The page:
Perhaps you enjoy various flavors of electronic music, and would love to try making your own. Although this seems like a fun idea, after considering the amount of equipment and knowledge that you need to get started, many people simply move on to something else. On the other hand, the NOMNOM machine, seen here, allows you to create tunes visually using YouTube clips as samples.
If you’re having trouble finding time to work out because you’d rather play video games, then this is the solution you’ve been waiting for. The Cykill device modifies a normal exercise bike into a device that won’t let you power on your Xbox unless you’re pedaling sufficiently fast enough.
Making this even more motivating, is that if you stop pedaling fast enough, it immediately cuts power, ruining any in-progress game, and potentially even damaging your hard drive!
To implement this hack, Instructables user “Fuzzy-Wobble” used an Arduino Uno to intercept the bike’s normal control signals. From this data, as well as settings on a custom control panel, it decides whether or not to activate switchable plug that provides power to the Xbox.
There’s something beautifully sci-fi about the way an iris opens, whether as part of a camera or perhaps even as an entryway. Knowing that his father wanted an automatic chicken coop door, Ziven Posner decided to build one in the form of an iris, adding style to what would normally be the mundane task of letting the birds in/out.
The resulting iris mechanism is powered by a DC motor, and actuated by a toggle switch. Starting and stopping is controlled with an Arduino Uno, which prevents overtravel on the door via a set of limit switches.
It takes a lot to win best of show at a Comic Con, but Jason Caulfield’s Tauren Frost Death Knight named “Akulva” was more than up to the task. This beautifully detailed beast, his third try at this sort of costume, not only looks good but features backlit eyes that blink automatically, as well as a voice-changing circuit to allow Caulfield to speak in this creature’s deep tone.
The 8.5-foot-tall beast is equipped with a pair of Arduino Uno boards–one to control the eye blinking and another that uses an Adafruit Wave Shield to handle voice modulation. In addition, there’s a PicoTalk servo controller, which syncs the audio to the motor movement of the mouth.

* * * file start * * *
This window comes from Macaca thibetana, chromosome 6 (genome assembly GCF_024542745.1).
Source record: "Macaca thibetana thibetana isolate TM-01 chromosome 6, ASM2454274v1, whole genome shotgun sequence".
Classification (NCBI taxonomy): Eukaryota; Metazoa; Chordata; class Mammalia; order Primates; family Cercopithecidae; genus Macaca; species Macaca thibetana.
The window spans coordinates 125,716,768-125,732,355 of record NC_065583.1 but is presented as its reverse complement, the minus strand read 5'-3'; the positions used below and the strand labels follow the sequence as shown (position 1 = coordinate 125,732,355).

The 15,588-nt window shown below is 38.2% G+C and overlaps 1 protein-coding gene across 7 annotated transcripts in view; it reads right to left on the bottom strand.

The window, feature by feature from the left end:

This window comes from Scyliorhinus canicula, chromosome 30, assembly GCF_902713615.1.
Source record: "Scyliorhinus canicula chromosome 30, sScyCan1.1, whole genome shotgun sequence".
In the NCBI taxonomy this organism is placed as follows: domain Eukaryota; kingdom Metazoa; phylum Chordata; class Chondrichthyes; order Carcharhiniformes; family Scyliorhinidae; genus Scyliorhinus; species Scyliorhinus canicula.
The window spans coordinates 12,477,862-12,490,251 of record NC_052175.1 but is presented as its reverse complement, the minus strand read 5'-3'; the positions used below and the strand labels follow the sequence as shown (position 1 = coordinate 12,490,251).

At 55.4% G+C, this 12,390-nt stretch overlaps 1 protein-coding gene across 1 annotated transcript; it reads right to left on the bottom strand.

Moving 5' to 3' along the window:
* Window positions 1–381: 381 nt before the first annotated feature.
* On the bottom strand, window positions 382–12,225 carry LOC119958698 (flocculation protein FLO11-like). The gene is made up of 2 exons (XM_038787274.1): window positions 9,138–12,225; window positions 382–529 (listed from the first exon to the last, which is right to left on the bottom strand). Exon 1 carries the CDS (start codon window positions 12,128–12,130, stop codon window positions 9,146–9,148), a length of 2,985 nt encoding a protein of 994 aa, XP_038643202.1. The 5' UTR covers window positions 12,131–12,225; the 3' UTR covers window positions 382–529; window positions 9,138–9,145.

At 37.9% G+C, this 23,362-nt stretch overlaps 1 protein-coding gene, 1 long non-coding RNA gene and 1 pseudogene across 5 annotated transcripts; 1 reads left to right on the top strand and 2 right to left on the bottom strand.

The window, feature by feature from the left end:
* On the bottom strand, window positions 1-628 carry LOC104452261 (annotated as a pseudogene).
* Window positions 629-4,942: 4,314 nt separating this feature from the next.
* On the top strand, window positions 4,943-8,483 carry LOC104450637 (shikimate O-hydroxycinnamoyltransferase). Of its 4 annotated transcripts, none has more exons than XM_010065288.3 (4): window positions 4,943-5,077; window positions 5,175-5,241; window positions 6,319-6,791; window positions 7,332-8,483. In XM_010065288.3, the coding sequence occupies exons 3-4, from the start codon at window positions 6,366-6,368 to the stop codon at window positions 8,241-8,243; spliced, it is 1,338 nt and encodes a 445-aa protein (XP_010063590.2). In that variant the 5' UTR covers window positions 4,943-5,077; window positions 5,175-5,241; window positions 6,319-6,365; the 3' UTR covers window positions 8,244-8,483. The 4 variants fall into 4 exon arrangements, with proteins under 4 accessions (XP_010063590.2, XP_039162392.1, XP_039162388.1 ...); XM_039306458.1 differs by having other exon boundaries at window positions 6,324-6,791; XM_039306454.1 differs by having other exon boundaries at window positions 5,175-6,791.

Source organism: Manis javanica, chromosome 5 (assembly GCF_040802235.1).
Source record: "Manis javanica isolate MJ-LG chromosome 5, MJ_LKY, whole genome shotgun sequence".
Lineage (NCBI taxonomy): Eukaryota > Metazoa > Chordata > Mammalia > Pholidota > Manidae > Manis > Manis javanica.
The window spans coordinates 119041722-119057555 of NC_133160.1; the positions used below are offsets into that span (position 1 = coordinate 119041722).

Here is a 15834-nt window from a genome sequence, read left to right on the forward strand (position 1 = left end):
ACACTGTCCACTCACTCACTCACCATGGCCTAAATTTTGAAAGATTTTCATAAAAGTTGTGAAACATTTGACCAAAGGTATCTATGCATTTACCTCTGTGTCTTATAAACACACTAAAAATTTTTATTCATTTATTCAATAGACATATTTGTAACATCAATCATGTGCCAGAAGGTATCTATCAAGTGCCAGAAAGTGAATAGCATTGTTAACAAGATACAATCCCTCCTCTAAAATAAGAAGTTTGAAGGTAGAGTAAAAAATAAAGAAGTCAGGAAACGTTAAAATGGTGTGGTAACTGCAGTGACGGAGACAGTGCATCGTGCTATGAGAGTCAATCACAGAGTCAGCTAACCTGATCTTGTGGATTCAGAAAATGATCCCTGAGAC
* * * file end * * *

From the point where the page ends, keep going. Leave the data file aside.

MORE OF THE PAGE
Check out the videos below for more on this impressive cosplay build!
Steven Gioiosa recently signed up for a “Makecourse” class at the University of South Florida, where he was required to build something that featured both an Arduino and a 3D-printed part. As a fan of Portal, and especially the sentry turrets in the game, it was an easy decision to construct one of these devices for himself.
Gioiosa’s turret recreation is based on an Arduino Uno connected to an HC-SR04 ultrasonic sensor, and features motion-activated lasers that move back and forth, along with audio feedback, depending on how far away the human target is. The project also involves a bunch of servos: one to open the arms out, another to pitch them up and down, and two more to move each arm left and right.
Whether to enhance one’s abilities or to compensate for a loss of strength due to a variety of reasons, the idea of a robotic exoskeleton is an exciting prospect. As seen here, Kristjan Berce, not content to let well-funded labs have all the fun, decided to make his own prototype assistive arm using simple hand tools to manufacture a bracing system over his left arm.
Control for the device, which is called “ExoArm,” is accomplished with an Arduino Uno that powers a windshield wiper motor via a driver board. As set up now, it extends via sensor input, and contracts with the push of a button.
Though it can be seen helping him lift a bicycle at the end of both of his videos, figuring out how to balance any load on the system with his actual muscle’s input is a challenge he’s still working on, but hopes to solve this issue using a strain gauge.